Nobody will really believe that the AMS positron signal is from Dark Matter until we have discovered the Dark Matter itself.

Maybe the proof is on an island you can only find if you already know where it is. [/piratesofthecarribean]

Blog Spam (1)

MatthiasF (1853064) | about a year and a half ago | (#43772981)

Copy/pasted summary from single source, source has popups harassing for email address and tons of social media buttons, and source adds nothing interesting to the discussion.

Editors/moderators haven't had their coffee today?

Re:Blog Spam (3, Informative)

Black Parrot (19622) | about a year and a half ago | (#43773033)

Usually we don't discuss these things until they appear on the Bad Astronomy blog.

Re:Blog Spam (1)

iris-n (1276146) | about a year and a half ago | (#43773149)

How the source adds nothing to the discussion? I've seen this on slashdot when the story first appeared, and the media coverage was uniformly believing CERN's hype, without a shred of scepticism. This blog has a simple, correct explanation of the physics involved, and its interpretation of the data pretty much agrees with I've been hearing at the University.

This is completely obvious (0)

Anonymous Coward | about a year and a half ago | (#43772999)

If dark matter wasn't so wimpy, why is it hiding in the dark?

Re:This is completely obvious (-1)

Anonymous Coward | about a year and a half ago | (#43773031)

Must be Terr'ists!

Yahoo! to buy Tumblr - $1.1B (-1)

Anonymous Coward | about a year and a half ago | (#43773007)

You need to load up, and load up now. This deal could be a potential gold mine.

Over-saturation is bad! (1)

wonkey_monkey (2592601) | about a year and a half ago | (#43773041)

Recently the media has been saturated with overly-hyped reports that NASA's Alpha Magnetic Spectrometer may have detected dark matter

So here's another story about it. Brilliant.

These claims may have some justification if the word 'may' is shouted

The word is "emphasised." Try it now - read that out loud and shout the word "may."

Re:Over-saturation is bad! (1)

maxwell demon (590494) | about a year and a half ago | (#43775771)

We demand that NASA's Alpha Magnetic Spectrometer may or may not have detected dark matter!

more antimatter near Earth than expected (2)

peter303 (12292) | about a year and a half ago | (#43773123)

The PAMELA probe sees antiprotons in the Van Alen belts. The ISS-AMS sees more positrons than expected. Whatever the ultimate expanation, its interesting to see these surpluses.

The amounts are so small, dozens of protons for PAMELA and hundreds of thousands of positrons for AMS, that they would not be noticeable in human life.

Re:more antimatter near Earth than expected (0, Interesting)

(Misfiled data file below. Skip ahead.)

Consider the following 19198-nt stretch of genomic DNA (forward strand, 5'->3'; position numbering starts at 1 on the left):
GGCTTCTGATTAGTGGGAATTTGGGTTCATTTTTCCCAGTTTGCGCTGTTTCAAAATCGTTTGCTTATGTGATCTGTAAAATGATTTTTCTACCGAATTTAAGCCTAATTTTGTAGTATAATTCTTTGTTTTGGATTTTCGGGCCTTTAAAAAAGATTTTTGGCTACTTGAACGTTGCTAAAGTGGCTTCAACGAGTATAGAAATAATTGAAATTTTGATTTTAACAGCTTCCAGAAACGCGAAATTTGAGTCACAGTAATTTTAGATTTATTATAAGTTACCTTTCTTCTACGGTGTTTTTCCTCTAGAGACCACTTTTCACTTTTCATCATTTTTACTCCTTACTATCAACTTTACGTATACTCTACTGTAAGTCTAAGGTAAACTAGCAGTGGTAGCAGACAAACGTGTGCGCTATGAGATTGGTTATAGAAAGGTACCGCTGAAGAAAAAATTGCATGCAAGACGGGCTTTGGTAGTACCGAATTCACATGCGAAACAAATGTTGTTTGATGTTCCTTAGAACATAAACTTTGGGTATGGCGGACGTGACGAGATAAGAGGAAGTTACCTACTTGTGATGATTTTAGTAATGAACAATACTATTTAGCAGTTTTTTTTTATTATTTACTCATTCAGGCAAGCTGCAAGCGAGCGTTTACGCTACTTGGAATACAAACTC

Anonymous Coward | about a year and a half ago | (#43773425)

If someone figures out how to capture and store antimatter on long timescales (even just positronium [wikipedia.org] ), this could be an orbital energy source. It's known that lightning creates antimatter [discovermagazine.com] and ejects it into space [space.com] .

Once a method to capture and store antimatter from lightning has been created, this could be used for a low orbit fuel station. Just because there's a tiny amount detected doesn't mean that a much larger quantity isn't created by thunderstorms and lost to space and/or annihilation events from collisions with matter.

After a design is known to work, a station could be placed in orbit over Jupiter's great red spot for continuous collection.

Re:more antimatter near Earth than expected (0)

Anonymous Coward | about a year and a half ago | (#43774097)

Just because there's a tiny amount detected doesn't mean that a much larger quantity isn't created by thunderstorms and lost to space and/or annihilation events from collisions with matter.

Actually, it does place upper bounds on the quantity that is up there. Even if you ignore that you would need something of significant volume comparable to the Van Allen belt to collect most of the antimatter, and using a generous estimate of what portion of trapped particles are antiprotons, you would get that the entire Van Allen belt contains about 1 picogram of antiprotons (about 100 trillion antiprotons). This corresponds to about 200 kJ of energy, about the same amount of energy in a bite sized Snickers. There is still a significant flux of incoming antiprotons compared to what is trapped, but if you somehow managed to capture all of the incoming antiprotons at the a similar altitude, you're talking about maybe 50-100 kW of power from a structure that would be larger than the Earth and assuming 100% efficiency...

Dark Matter and the Rest of Us (1)

gpronger (1142181) | about a year and a half ago | (#43773255)

I do not believe the issue is it being over-hyped; I would take it as a positive for anything to grab the general public's attention in a positive way for basic science research. Maybe we have a bit of solid marketing here by Michael Turner in coining the term "Dark Matter" for this stuff which grabs the imagination of folk who are outside the small sphere of people who actually understand this (and I would completely acknowledge that I am one).